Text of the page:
Nor is the other side only Catholic. The Union of Orthodox Jewish Congregations of America takes the mayor’s side, opposing government funding of “cultural pollution.” Others stop just short of that. Rabbi Eric Yoffie, head of the Reform movement, condemns the painting as anti-religious, but he doesn’t back the mayor’s sanctions. Neither does the cardinal, he notes.

Most divided are the traditional Jewish defense agencies, the Anti-Defamation League, the American Jewish Committee and the American Jewish Congress. Sources said members and donors in the three agencies were pressing last week for a public defense of the First Amendment, but staffers were balking. The ADL’s Abraham Foxman wrote a letter of sympathy to the cardinal that didn’t endorse any action.

The donors’ view seemed to reflect widespread Jewish belief that protecting free expression is the best defense of Jewish rights. Agency staffers, by contrast, were wary of creating a Catholic-Jewish blowup. They were also reluctant to condemn a tactic — silencing bigots — that they themselves had perfected. Hypersensitivity to insult has been a staple of Jewish self-defense for decades.

And it works. Just last month, the Dallas Cowboys were made to apologize for an in-house publication that compared a rival team owner to Hitler. Some local Holocaust survivors had complained that Jewish suffering was demeaned. Mainstream Jews privately dismissed the survivors’ complaint, but nobody spoke up, leaving the Cowboys to assume they faced the combined wrath of American Jewry.

Some battles are deadly serious. In 1994, the San Francisco Jewish community rose up to protest an anti-Semitic mural on the student union building at publicly funded San Francisco State University. Unlike the Brooklyn Museum, San Francisco State backed down.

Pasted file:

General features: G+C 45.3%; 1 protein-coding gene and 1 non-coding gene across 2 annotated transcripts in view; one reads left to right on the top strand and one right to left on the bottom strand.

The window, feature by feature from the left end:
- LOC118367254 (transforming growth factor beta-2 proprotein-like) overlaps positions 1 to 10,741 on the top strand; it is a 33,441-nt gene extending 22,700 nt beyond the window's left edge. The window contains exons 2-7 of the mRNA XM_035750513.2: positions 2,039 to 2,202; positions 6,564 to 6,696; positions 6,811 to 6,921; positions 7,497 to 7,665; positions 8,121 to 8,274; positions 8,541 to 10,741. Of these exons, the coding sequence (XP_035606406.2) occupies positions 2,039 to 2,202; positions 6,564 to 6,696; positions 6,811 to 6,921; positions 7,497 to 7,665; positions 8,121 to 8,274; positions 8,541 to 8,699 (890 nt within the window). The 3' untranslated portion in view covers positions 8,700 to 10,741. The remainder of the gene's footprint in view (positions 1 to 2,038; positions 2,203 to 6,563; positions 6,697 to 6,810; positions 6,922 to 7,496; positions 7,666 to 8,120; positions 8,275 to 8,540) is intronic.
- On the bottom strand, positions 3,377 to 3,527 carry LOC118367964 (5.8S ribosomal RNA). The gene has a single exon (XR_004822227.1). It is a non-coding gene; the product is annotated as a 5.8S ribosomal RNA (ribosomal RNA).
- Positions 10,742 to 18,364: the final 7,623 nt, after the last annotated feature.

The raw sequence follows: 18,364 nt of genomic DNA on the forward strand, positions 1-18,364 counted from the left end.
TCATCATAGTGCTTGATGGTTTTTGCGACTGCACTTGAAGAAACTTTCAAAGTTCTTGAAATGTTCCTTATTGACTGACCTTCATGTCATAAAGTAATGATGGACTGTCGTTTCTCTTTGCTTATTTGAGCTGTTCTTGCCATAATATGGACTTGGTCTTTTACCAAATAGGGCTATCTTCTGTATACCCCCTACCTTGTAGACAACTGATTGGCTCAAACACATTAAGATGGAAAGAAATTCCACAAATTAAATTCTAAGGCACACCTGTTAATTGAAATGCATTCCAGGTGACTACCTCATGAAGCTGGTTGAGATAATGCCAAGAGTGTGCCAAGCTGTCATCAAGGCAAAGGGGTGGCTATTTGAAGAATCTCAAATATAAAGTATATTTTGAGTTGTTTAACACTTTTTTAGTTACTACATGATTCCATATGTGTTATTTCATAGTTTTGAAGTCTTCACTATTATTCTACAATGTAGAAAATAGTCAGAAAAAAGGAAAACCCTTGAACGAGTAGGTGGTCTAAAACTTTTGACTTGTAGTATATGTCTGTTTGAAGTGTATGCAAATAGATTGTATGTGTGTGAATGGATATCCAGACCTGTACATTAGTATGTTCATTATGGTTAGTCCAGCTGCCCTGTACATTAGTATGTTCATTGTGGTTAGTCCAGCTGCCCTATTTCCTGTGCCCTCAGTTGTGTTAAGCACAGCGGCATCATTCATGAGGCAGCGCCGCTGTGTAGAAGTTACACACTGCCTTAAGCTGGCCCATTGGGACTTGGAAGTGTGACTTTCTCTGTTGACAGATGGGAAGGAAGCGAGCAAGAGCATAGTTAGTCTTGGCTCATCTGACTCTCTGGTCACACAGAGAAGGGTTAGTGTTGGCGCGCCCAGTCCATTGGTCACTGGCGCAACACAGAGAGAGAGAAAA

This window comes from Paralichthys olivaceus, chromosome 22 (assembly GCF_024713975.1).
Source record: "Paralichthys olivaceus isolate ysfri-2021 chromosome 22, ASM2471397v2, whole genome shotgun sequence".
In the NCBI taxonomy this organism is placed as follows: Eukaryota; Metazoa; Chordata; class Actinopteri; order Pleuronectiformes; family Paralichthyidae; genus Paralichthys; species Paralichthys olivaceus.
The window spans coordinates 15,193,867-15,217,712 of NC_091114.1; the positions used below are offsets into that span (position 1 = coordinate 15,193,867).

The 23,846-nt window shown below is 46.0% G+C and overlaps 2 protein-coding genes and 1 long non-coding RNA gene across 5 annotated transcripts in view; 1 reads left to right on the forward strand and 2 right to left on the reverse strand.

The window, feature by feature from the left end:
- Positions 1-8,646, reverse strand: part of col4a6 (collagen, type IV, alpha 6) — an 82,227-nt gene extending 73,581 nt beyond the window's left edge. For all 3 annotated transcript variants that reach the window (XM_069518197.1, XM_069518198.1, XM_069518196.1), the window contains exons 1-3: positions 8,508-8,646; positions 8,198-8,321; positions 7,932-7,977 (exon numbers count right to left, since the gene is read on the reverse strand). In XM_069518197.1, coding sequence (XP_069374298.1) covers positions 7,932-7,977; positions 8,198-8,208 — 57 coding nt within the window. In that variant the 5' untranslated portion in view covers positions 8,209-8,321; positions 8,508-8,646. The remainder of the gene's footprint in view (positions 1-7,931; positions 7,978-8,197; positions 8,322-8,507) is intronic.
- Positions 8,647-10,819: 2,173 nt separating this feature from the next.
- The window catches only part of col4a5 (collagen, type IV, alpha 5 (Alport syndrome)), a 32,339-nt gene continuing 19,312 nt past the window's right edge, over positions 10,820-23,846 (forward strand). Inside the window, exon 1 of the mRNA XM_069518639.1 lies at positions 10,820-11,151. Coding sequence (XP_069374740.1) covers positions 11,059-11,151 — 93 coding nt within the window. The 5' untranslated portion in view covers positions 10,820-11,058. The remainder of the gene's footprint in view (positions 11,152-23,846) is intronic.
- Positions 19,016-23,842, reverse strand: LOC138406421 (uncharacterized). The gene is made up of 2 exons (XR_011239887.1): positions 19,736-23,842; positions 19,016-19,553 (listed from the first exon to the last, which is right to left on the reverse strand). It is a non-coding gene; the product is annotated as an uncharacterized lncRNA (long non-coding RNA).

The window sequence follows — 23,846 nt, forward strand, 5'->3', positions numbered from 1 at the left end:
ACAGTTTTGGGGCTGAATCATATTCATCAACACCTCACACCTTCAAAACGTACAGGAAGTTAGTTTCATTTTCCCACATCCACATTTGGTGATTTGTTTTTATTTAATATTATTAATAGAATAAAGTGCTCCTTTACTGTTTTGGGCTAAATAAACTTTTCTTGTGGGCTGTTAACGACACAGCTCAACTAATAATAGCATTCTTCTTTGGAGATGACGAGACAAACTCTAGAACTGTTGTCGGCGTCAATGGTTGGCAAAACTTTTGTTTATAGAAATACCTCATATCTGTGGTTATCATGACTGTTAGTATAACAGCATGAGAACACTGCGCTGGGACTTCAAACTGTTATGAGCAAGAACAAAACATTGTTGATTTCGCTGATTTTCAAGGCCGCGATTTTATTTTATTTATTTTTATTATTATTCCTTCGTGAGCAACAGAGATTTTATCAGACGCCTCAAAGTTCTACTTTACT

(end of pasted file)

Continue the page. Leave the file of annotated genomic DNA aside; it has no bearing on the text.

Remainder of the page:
The Jewish success record makes others envious, none more than the Catholic League. The league regularly complains of public apathy toward Catholic-bashing, often contrasting it with the sympathy Jews get. “The artistic community would never dream of offending gays, Jews and blacks,” read one 1998 league ad.

Language like that makes Jews cringe. What’s worse, the league has an uncomfortable penchant for picking on targets that happen to be Jewish. One of its hottest recent battles was against “Priest,” a film produced by the Weinstein brothers of the Disney-owned Miramax films. This week, the league opened a new campaign against yet another Weinstein-produced film, “Dogma.” It’s also busy defending Pope Pius XII against “unfair accusations” that he didn’t save Jews during World War II.

It all leaves Jews wondering why Catholics are so willing to pick on Jews these days. But then, Catholics wonder why Jews are so willing to pick on Catholicism.

Mostly, Catholics don’t understand why their complaints aren’t taken seriously. When Jews feel maligned — or blacks, or gays — they get joint resolutions of Congress. When Catholics feel maligned, it turns into a three-ring circus. Look at the lines outside the Brooklyn Museum.

It’s not hard to explain. Jews and blacks evoke images of victimhood and vulnerability. Catholics don’t. Most folks have a hard time thinking of a billion-member church as an embattled minority. Maybe it’s unfair, but civil rights movements require an underdog.

Jews should pay attention because they’re headed that way soon. Holocaust memories are fading, Israel is winning acceptance and most Jews have left Russia. We’re entering a new era.

You’ll know we’ve reached it when somebody festoons the Temple Mount with elephant dung. Stay tuned.

J.J. Goldberg writes a weekly column for The Jewish Journal.